Security In The Cloud Is Still Just Security
A recent paper published in the International Journal of Services and Standards titled "A 'cloud-free' security model for cloud computing", written by Manal M. Yunis, outlines six security considerations for cloud computing. Upon reading the six considerations, I can't help but think that they do not present new challenges but merely rehash old ones. Let’s take a look at each of the six common cloud computing security considerations in more detail:
1. Resource Sharing
"On shared services, there is the possibility that another user on the same system may gain access inadvertently or deliberately to one's data, with potential for identity theft, fraud, or industrial sabotage."
The real problem with resource sharing in the context of cloud computing is that software logically separates one system from the next, but not physically. You can think of it as a "virtual server rack"; whereas traditionally you would have a physically separate server from your neighbor, but in the "cloud”, software is used to separate systems. Unfortunately, software is prone to vulnerabilities that could be exploited and in this case lead to complete access to your server or system. A great example of this in action is the "Cloudburst" exploit from the researchers at Immunity, Inc. that allows an attacker in a guest operating system to break out and gain access to the host operating system.
The resource sharing via software problem is similar to VLANs on switches that are controlled by software, requiring you to carefully design a network and be certain your most critical assets are not on the same switch as something less critical. This is a risk-based decision, and must be constantly evaluated whether you are using a "cloud" provider or designing VLANs on a switch.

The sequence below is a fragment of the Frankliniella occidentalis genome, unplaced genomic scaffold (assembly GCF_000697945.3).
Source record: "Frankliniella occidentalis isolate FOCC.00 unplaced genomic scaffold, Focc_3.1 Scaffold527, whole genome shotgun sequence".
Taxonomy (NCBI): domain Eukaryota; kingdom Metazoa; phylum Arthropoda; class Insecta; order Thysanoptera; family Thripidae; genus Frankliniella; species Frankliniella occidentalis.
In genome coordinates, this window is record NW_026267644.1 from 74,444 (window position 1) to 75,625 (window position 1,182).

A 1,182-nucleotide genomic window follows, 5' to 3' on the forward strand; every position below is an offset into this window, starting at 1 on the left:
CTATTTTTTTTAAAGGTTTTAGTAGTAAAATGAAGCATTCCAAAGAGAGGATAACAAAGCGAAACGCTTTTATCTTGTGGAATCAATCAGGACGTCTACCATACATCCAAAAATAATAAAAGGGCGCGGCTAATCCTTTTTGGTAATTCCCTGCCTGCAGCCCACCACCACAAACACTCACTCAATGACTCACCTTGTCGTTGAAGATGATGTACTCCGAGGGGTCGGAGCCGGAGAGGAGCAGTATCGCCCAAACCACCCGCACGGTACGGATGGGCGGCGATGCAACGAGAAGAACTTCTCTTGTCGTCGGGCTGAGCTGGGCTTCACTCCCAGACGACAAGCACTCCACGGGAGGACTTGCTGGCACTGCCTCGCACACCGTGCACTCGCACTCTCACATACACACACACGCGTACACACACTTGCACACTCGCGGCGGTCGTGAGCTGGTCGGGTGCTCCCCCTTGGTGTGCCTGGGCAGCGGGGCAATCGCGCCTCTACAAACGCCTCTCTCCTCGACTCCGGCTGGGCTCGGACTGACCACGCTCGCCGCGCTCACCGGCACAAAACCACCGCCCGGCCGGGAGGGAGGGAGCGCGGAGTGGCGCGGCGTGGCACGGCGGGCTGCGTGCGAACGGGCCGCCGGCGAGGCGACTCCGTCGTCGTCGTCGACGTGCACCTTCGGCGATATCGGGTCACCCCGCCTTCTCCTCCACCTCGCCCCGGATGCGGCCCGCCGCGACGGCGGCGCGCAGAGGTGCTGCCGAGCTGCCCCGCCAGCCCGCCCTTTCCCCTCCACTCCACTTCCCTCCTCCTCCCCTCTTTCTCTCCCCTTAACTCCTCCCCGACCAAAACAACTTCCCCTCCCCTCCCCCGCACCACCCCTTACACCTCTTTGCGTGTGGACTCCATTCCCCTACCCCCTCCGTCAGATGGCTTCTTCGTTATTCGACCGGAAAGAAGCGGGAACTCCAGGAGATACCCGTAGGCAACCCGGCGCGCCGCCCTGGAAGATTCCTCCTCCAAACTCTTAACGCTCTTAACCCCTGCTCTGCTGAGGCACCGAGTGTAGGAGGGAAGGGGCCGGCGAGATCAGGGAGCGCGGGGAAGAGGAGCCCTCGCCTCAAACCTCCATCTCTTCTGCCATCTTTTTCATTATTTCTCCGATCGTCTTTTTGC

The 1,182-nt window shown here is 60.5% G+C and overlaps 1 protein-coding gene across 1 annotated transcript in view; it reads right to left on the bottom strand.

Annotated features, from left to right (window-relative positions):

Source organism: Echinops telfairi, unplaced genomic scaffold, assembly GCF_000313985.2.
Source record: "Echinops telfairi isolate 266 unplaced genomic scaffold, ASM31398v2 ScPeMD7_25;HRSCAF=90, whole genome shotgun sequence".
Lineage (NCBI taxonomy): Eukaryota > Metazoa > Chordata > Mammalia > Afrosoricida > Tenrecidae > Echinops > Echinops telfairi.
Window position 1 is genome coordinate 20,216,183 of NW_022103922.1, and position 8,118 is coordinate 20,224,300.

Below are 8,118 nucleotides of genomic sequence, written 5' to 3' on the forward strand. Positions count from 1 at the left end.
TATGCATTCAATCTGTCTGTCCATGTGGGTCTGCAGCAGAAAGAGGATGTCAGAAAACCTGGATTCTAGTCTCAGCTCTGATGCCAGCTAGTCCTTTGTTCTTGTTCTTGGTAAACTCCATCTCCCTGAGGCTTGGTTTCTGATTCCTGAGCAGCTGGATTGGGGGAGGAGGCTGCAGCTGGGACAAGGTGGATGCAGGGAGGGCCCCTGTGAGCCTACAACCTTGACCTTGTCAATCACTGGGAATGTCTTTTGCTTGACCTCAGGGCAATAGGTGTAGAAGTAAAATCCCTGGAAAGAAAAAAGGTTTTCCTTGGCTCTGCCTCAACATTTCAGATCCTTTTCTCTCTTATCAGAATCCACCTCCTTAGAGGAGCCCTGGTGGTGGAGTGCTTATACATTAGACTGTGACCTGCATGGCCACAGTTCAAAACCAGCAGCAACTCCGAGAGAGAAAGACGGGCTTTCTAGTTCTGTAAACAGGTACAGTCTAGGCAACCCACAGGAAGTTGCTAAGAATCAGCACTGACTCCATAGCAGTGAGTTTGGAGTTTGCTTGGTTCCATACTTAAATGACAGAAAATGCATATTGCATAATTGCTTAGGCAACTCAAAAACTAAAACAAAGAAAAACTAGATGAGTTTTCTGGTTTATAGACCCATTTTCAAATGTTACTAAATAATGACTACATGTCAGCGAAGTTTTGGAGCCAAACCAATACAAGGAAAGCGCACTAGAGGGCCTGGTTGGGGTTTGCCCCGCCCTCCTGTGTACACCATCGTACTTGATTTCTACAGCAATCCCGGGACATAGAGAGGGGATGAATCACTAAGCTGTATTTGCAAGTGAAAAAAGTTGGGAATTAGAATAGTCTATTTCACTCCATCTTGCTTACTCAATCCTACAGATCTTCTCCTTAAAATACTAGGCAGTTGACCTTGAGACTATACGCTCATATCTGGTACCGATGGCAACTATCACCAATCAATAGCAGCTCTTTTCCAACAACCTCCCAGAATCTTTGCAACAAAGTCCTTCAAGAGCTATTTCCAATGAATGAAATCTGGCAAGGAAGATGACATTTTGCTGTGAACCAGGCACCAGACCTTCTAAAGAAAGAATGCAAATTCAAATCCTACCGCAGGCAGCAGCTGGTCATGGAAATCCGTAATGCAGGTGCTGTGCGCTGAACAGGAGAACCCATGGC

2. Data Ownership
"Second, because data is held offsite, data ownership might be compromised."
This is another issue that I have dealt with when I worked for an ISP/hosting provider. Being physically separate from your data means that you need to make even more risk-based decisions in a cloud computing environment. If the data you are hosting off-site is public in any way, then there is less to be concerned about. However, if the data is sensitive or confidential, you may want to take extra precautions to safeguard it at remote sites (encryption, physical security, etc.). For example, the recommendation from the Cloud Computing Security Alliance is that "Customers should perform onsite inspections of cloud provider facilities whenever possible.".
What I struggle with is how this is different than using a remote storage facility for your backup tapes. Encryption of your sensitive data is an important safeguard, whether the data lives on a backup tape or "somewhere in the cloud". Almost equally as important as data encryption is ensuring that access to manage your cloud services is protected. While your data may be public, you would not want an attacker to have the ability to change your web site or use it to collect credentials.
3. Reduced Encryption in Favor of Speed
"Third, the intrinsic latency of transferring data back and forth for processing in the cloud means that some users might lower encryption levels to cut send and receive delays, giving rise to additional security concerns."
To combat this threat you must have a policy that defines what level of encryption to use on different types of data. Of course, this means you must classify the types of data. Unless the data has been identified and classified, you have no idea of the significance of the data. Once the data has been classified, you can more easily determine what needs to be encrypted and what does not. Some typical classifications are as follows: